Intentionality or Passivity. What’s your leadership?

[Intentionality.] If we don’t purposefully choose how we spend our limited time and energy, those choices will be made for us. In essence, we just let life happen, passively. ~ Jay Pathak & Dave Runyon

Intentionality. I recently delivered a report to a client with that theme. The group of individuals charged with leading that organization was essentially just letting things happen. They were not making choices or decisions using reason, rationale, or judgment. Default, not design was their mode of operation; they passively let choices be made for them.

Before you think I’m being overly critical of this group. I believe we all periodically let ourselves slip into a state of passively letting things happen. It’s easy to stumble into default mode, both personally and organizationally. Which is why I think a critical question every leader and every leadership team needs to pause and ask, frequently, is “Where have we been truly intentional in the past 30 days”?

What does intentionality look like?

Here are just a few synonyms for intentionality: deliberate, design, forethought, foresight, planning, purpose, determination, reflection, aim.

Zig Ziglar said, “If you aim at nothing, you will hit it every time.”

Another analogy I use periodically is to think about what kind of picture you have created for your organization. Is it something akin to a stick figure, very basic and simple? Most everyone can draw a stick figure. So like Zig Ziglar’s quote, it’s almost like aiming at nothing and not incredibly motivating to attempt. A stick figure doesn’t require a great deal of planning, determination, reflection, or for that matter even aim to hit the target.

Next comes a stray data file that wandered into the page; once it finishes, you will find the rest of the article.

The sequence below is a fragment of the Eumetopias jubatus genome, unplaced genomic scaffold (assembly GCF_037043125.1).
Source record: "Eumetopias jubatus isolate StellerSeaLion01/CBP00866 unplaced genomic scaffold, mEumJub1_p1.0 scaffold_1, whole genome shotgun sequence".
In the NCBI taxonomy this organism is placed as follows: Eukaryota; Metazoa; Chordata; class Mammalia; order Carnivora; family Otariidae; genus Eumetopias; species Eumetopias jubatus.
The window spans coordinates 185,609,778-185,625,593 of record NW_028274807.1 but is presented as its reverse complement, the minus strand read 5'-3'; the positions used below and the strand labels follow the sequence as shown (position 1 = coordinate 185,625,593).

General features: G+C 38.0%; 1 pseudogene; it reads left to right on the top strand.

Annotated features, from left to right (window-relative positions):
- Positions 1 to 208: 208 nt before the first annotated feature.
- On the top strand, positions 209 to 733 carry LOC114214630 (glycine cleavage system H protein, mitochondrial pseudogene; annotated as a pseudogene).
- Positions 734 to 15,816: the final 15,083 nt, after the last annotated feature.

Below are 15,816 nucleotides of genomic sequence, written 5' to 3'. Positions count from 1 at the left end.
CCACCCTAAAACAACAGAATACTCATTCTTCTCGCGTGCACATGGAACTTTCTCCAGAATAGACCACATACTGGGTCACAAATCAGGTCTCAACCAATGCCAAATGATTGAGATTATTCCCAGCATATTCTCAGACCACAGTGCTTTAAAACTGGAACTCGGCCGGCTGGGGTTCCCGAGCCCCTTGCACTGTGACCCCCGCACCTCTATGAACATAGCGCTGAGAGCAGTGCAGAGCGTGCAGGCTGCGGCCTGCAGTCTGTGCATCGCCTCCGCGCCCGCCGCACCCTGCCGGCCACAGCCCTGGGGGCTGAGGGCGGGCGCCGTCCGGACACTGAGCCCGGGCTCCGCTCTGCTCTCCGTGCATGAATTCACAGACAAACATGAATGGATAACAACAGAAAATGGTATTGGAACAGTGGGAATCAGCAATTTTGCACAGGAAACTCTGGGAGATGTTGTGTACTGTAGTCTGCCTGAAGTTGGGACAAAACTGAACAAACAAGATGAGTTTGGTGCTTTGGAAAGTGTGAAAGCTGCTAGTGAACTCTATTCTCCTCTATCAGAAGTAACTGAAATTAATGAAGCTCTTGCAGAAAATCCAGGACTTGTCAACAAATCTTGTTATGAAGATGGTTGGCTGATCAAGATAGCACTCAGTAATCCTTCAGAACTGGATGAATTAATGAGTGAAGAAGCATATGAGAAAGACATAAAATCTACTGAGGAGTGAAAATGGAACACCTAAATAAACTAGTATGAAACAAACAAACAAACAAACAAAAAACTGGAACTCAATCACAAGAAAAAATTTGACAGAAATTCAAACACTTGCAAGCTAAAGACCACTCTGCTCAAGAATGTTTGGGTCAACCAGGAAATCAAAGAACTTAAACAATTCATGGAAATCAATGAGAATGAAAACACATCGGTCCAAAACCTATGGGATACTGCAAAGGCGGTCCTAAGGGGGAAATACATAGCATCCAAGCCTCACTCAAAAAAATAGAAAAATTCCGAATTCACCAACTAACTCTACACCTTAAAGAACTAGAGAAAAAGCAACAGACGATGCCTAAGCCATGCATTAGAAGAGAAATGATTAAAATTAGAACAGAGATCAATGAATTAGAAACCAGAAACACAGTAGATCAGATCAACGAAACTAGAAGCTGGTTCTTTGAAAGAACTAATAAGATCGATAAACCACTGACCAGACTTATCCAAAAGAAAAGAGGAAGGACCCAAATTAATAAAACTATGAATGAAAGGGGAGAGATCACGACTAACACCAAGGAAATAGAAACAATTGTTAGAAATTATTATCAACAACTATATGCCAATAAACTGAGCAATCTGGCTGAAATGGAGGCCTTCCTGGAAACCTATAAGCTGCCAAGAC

Or, does your picture have color, dimension, and context? To create this picture it’s going to require far more intentionality than simply drawing a stick figure. It’s going to require both foresight and forethought, purpose, and design.

Now, I’m not suggesting that every leader should become a type-A personality with a degree of intensity that triggers people to run the other way. However, if the thing you’re aiming for is especially basic, bland, and maybe even boring, you’re more likely to just keep making decisions and choices the same way you’ve been making them for months, years, or dare I say, even decades.

Effortless Decision-Making

However, if you are being truly intentional, you will find yourself naturally thinking in more detail. You will strive to paint a picture with dimension and vibrant colors, borne out of reflection. When you become more intentional, even as an organization, decision-making moves far more closely to something that feels effortless because you have such a clear picture of what you are attempting to paint. You have a guide, a blueprint, a manual.

To be intentional is to be bold, and should not be confused with being rigid. Being intentional takes courage; it may feel risky. Without intentionality you are left with a default. Where have you been truly intentional in the past 30 days? Act with intentionality and lead with bold grace.

Leave a Reply

Your email address will not be published. Required fields are marked *